It's important for admins to continually track cloud resource usage and costs -- especially when they fold a new service or workload into an AWS deployment.
IT professionals often consume cloud resources in an a-la-carte fashion, and AWS is all too happy to meter and bill those services accordingly. When you automatically provision capacity, it's easy to lose track of application resources -- and what those resources cost each month.
AWS tagging can help clear up some confusion. AWS tags enable admins to add metadata that helps categorize AWS resources. For example, they can identify a resource's owner, department or intended usage. AWS tagging makes it easier to search, filter and summarize resources for specific workloads or business entities. It also helps admins organize and compare costs attributable to those workloads, users and departments.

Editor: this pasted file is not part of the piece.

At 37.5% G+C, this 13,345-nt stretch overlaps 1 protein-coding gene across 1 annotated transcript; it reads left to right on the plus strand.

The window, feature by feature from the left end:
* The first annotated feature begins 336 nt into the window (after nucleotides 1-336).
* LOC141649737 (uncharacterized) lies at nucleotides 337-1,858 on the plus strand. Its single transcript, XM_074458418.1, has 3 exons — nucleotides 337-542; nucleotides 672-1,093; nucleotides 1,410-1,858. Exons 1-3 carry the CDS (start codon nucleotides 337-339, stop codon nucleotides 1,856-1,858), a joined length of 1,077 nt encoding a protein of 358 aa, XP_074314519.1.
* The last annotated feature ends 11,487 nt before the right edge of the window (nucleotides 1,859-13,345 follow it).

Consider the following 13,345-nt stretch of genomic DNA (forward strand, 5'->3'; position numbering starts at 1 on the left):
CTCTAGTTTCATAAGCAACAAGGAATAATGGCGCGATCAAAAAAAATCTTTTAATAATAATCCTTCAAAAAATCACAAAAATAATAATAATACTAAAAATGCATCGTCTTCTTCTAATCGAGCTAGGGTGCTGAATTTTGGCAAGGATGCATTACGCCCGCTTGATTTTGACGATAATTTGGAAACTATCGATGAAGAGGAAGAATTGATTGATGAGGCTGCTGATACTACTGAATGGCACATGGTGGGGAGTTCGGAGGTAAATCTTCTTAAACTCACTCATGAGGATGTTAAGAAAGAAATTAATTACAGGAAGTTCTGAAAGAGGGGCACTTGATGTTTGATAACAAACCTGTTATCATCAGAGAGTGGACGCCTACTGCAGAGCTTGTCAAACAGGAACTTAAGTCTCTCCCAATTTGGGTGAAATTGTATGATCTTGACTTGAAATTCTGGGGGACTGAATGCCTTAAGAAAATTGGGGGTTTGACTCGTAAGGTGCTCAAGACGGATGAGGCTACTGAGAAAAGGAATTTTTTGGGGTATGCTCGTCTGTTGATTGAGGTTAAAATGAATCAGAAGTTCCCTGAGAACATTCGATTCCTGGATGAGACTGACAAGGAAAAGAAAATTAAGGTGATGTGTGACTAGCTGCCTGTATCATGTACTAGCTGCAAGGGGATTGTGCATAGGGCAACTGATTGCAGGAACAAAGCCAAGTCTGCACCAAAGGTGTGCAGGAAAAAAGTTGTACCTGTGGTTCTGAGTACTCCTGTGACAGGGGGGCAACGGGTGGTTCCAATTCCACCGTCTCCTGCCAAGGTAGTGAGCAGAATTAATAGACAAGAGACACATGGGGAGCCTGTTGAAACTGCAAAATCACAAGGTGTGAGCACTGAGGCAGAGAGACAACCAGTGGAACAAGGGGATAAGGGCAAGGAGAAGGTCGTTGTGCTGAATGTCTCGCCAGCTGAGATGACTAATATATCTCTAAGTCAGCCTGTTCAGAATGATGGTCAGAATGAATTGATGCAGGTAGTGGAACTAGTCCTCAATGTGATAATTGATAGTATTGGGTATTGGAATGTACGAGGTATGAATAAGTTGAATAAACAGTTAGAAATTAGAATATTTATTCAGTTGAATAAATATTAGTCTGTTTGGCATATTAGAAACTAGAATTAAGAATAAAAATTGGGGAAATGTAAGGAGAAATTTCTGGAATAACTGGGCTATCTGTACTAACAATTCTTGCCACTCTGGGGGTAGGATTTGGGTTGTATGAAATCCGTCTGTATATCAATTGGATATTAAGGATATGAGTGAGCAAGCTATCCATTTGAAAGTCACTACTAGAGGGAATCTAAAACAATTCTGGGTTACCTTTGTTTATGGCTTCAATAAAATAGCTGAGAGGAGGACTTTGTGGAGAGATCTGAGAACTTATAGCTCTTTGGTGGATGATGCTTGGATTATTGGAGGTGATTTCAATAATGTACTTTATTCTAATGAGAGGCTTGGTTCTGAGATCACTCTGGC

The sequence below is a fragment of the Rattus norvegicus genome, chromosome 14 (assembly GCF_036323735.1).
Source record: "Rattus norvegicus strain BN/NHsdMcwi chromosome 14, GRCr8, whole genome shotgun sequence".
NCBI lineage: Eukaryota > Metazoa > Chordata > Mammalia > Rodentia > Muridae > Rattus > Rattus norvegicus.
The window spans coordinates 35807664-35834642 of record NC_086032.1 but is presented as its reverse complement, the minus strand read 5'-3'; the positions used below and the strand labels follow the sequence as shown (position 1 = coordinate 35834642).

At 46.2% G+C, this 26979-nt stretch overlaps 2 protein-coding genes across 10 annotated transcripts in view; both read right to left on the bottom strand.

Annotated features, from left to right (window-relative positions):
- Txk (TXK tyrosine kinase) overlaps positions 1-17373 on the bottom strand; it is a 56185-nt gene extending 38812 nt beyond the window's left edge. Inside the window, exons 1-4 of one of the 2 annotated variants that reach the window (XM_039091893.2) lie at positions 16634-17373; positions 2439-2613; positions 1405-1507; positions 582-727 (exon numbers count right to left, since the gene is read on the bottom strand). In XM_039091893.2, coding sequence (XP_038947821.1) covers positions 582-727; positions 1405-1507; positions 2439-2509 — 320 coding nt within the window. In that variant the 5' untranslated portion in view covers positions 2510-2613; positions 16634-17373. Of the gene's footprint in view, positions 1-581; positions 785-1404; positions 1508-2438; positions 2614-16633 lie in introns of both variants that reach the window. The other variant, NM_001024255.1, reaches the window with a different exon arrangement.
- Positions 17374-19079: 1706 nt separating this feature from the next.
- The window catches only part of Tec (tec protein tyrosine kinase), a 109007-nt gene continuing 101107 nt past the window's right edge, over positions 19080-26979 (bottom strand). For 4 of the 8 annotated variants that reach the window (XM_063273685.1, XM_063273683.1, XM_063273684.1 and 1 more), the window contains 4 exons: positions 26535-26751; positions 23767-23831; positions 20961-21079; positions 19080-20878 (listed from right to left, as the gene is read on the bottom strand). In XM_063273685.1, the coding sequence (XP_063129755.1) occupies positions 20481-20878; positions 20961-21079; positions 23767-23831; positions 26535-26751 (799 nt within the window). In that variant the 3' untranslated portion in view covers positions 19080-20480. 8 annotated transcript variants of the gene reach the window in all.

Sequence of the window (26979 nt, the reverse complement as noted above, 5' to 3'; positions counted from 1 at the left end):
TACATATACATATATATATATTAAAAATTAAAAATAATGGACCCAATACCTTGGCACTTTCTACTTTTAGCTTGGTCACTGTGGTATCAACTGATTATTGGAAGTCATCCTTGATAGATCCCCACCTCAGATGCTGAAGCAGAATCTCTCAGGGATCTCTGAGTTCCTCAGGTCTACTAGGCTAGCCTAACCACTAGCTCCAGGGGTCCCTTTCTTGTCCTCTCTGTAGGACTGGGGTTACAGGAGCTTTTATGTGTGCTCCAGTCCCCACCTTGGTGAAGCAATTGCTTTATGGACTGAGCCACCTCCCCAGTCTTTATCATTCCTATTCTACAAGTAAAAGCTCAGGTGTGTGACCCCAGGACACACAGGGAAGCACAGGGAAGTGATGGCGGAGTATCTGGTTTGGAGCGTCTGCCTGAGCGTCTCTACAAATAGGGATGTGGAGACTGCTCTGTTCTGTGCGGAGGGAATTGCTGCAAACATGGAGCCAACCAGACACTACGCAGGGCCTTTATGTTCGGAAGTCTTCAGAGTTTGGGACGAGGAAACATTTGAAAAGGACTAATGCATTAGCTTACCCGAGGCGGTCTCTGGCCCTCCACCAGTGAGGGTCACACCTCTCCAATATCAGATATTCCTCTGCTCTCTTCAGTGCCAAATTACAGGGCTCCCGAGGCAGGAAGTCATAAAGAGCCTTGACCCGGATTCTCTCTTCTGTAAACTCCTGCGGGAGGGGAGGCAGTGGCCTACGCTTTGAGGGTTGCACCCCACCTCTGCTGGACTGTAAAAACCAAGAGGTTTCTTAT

Remember that each AWS account carries certain resource limits. For example, developers can launch a finite number of EC2 instances in a given AWS region. When a business runs numerous workloads in the same AWS region, it can encounter service limitations that prevent workloads from running or scaling as needed.
Admins should regularly review EC2 and other resource limitations in the AWS Management Console. They should compare summaries of resource usage to identify resources in danger of exceeding limits. Admins can ask AWS for an increase to many limits, but it's important to submit those requests well in advance.